INTERVIEW: D’ART Shtajio Founder Arthell Isom On The Power of Background Art and Studio's Cosmic Future
D’ART Shtajio's humble beginnings and the journey thus far
After moving to Japan to study art and work in the anime industry under legends like Ghost in the Shell art director Hiromasa Ogura, Arthell Isom founded D’ART Shtajio with his brother Darnell in 2016. Making waves as Tokyo’s first and only Black-owned animation studio, D’ART Shtajio's latest production is a music video for The Weeknd, with many more projects on the way. Recently, Isom presented a talk titled “Anime and Race” with Roland Kelts for this year’s Virtual Crunchyroll Expo. This year, Isom was also featured in a Pharrell Williams music video celebrating Black entrepreneurs. We had the opportunity to ask Isom about the story-telling possibilities of background art, music videos, and diversity in anime.
After establishing D’ART Shtajio, did you have an idea of what milestones you’d like to reach as a newly-minted studio? Did you ever imagine you would get to work on major franchises like Jojo’s Bizarre Adventure and One Piece, for example?
I think we were so busy trying to keep the lights on, I never thought about working on popular anime. I’m super honored that we’ve had many opportunities thus far. I think a major milestone we’re currently working towards is doing longer form productions.
As someone who started in the anime industry as a background artist, what do you consider a unique aspect about that part of the animation process? For example, settings like New Port City in Ghost in the Shell and Neo-Tokyo in Akira can almost be considered their own characters because of how detailed they’re depicted. Do you believe fictional places have qualities you can’t quite convey in characters and story alone?
I used to always debate with my college friends on the importance of backgrounds over characters. Of course, they’re both equally necessary, but backgrounds fill in the story the characters would have to go through great lengths to explain. Some of these details include location, time period, and what’s currently happening in the story. Backgrounds also fill in personal detail about the character’s past, present, and even future. Backgrounds indeed are characters themselves.
Characters are often the biggest draw for getting someone invested in any story, regardless of the medium. Nowadays, it’s more important than ever before to tell underrepresented stories and do what hasn’t been done before. Before D'ART Shtajio starts on a new project, what aspects of character do you usually take into consideration and what makes a nuanced protagonist in your opinion?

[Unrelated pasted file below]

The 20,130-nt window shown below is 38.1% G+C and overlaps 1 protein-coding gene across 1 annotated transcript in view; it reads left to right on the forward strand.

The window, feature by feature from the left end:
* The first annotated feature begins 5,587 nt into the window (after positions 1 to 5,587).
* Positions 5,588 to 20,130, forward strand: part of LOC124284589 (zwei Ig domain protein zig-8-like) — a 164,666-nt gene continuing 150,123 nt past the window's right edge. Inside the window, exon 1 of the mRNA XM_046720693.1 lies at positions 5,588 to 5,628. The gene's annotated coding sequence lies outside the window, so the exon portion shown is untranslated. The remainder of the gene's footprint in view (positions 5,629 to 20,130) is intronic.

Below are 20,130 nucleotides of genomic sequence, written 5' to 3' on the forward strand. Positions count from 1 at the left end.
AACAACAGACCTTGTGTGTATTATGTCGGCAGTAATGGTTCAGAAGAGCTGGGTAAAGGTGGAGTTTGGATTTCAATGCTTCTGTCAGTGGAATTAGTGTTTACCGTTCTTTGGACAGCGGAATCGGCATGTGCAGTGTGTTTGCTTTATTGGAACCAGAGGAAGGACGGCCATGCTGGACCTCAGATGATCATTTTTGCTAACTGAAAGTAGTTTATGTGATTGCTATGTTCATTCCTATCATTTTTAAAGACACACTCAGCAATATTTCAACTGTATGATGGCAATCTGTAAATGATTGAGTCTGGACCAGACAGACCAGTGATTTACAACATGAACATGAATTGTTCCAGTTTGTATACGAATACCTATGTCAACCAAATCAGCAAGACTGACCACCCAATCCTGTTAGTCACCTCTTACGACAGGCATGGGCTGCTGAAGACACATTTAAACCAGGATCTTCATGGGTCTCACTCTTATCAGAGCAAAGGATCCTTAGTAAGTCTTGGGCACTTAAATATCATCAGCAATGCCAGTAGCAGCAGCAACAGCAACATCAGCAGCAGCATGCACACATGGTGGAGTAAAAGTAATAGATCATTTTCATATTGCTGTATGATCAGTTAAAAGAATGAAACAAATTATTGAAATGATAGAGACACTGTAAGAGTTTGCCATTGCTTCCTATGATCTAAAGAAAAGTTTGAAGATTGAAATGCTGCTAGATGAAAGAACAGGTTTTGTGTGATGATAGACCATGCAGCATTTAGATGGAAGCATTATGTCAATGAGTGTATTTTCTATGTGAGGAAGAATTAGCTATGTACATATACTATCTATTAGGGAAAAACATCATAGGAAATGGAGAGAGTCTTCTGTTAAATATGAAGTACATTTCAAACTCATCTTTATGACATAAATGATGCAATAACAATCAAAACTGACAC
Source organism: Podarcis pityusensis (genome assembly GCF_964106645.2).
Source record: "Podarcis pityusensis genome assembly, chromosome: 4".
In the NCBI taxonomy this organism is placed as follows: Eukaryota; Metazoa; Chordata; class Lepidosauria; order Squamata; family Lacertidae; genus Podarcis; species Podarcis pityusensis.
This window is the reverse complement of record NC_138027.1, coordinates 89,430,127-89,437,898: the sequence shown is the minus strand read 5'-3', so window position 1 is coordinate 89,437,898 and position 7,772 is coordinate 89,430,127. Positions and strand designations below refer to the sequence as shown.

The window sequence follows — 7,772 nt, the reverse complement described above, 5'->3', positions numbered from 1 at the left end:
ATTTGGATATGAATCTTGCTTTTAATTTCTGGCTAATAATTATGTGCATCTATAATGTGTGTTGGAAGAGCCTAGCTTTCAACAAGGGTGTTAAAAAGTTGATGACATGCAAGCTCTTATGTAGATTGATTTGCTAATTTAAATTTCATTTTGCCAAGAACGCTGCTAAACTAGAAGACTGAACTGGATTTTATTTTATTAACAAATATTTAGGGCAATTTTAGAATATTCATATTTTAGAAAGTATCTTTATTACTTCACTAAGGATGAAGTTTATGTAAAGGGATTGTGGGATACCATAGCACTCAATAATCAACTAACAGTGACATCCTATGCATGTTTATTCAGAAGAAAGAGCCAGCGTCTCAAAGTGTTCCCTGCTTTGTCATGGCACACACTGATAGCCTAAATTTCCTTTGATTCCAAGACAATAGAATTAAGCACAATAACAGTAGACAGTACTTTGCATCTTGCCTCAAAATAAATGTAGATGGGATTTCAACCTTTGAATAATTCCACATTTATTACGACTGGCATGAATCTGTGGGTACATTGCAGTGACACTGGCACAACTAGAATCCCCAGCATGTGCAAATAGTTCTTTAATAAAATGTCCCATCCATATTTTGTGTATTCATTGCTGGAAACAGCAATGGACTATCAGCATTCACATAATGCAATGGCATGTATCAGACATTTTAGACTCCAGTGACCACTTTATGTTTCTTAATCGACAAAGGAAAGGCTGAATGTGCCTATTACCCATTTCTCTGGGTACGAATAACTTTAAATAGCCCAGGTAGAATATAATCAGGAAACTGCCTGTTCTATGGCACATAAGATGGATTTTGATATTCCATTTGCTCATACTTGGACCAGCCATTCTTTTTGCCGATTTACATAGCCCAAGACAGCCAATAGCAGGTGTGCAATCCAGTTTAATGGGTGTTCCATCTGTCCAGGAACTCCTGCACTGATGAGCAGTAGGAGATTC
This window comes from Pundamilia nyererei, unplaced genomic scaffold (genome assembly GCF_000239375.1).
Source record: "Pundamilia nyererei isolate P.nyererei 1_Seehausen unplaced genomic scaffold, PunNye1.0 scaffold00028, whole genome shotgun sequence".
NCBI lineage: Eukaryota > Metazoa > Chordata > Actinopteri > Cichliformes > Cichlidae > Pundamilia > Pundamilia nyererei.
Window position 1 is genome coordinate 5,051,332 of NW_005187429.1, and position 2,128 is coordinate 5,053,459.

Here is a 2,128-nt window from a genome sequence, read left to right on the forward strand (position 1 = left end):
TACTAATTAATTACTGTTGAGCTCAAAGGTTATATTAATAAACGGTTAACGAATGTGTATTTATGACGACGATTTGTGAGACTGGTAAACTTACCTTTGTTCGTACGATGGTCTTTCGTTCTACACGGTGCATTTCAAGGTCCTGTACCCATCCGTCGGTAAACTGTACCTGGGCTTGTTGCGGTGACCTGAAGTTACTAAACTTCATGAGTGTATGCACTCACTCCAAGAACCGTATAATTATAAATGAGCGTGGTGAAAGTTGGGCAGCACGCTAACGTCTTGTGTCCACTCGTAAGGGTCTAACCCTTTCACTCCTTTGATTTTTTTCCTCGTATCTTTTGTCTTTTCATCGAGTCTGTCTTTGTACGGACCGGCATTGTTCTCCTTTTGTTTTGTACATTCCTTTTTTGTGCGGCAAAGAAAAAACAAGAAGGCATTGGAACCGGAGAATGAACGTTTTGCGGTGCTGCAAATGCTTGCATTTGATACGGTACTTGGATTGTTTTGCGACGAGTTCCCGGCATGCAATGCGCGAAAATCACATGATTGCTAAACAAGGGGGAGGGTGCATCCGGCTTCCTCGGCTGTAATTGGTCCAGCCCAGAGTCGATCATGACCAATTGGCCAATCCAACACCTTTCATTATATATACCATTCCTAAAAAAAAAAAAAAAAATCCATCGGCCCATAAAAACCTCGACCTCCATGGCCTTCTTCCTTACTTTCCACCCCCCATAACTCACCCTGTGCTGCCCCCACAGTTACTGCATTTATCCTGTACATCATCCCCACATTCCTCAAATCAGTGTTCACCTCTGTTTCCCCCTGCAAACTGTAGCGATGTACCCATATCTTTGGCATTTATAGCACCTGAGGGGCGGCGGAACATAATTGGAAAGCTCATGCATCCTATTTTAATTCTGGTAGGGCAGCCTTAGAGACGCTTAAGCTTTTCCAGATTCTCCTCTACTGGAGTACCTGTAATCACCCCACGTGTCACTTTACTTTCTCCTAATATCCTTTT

We’re currently in talks with a number of networks and hopefully will be bringing you all a story you haven’t seen before soon. The aspects of the character we focus on depend on the character and their particular journey.
ASOS anime commercial featuring a Jazzelle Zanaughtti-inspired character designed by D'ART Shtajio (Source: D'ART Shtajio)
So far D'ART Shtajio has a solid track record of producing amazing animation for artists, like the recently released video for “Snowchild” by The Weeknd and segments for the Netflix anthology Sound & Fury presented by Sturgill Simpson. Anime studios and music artists have been collaborating now and then for years, most notably with Daft Punk’s epic 2003 film Interstella 5555. Do you think music speaks in a particularly generative way to the work you see D'ART Shtajio producing?
I don’t know if it does or not, but we really enjoy collaborating with artists and being able to create music videos from all genres.
Do you think there has been a lack of diversity in Japanese anime? Why do you think that is?
I think there has been a lack of diversity in media in general, but major studios have been taking great strides to adjust this. Anime being from a homogenous country makes it more so. I think artists draw and write what we know and see, so the more varied the pencilers the more diverse the stories.
It’s easier than ever before for fans to track down new studios and follow everything they put out, no matter how niche it is. For example, you have hardcore otaku that follow every Gainax and Kyoto Animation project religiously. How do you see D'ART Shtajio cultivating that tight-knit relationship with fans in the future? Do you see D'ART Shtajio as a possible bridge for general animation fans to get into anime, or is the mission even bigger, more cosmic from here on out?
We’re in a phase where our voice in anime and the audience who gravitates to it are still being discovered. But we hope through the varied works we do and our journey toward becoming a larger studio that we do form a tight bond with fans. We definitely have a cosmic mission, and hope folk join along.
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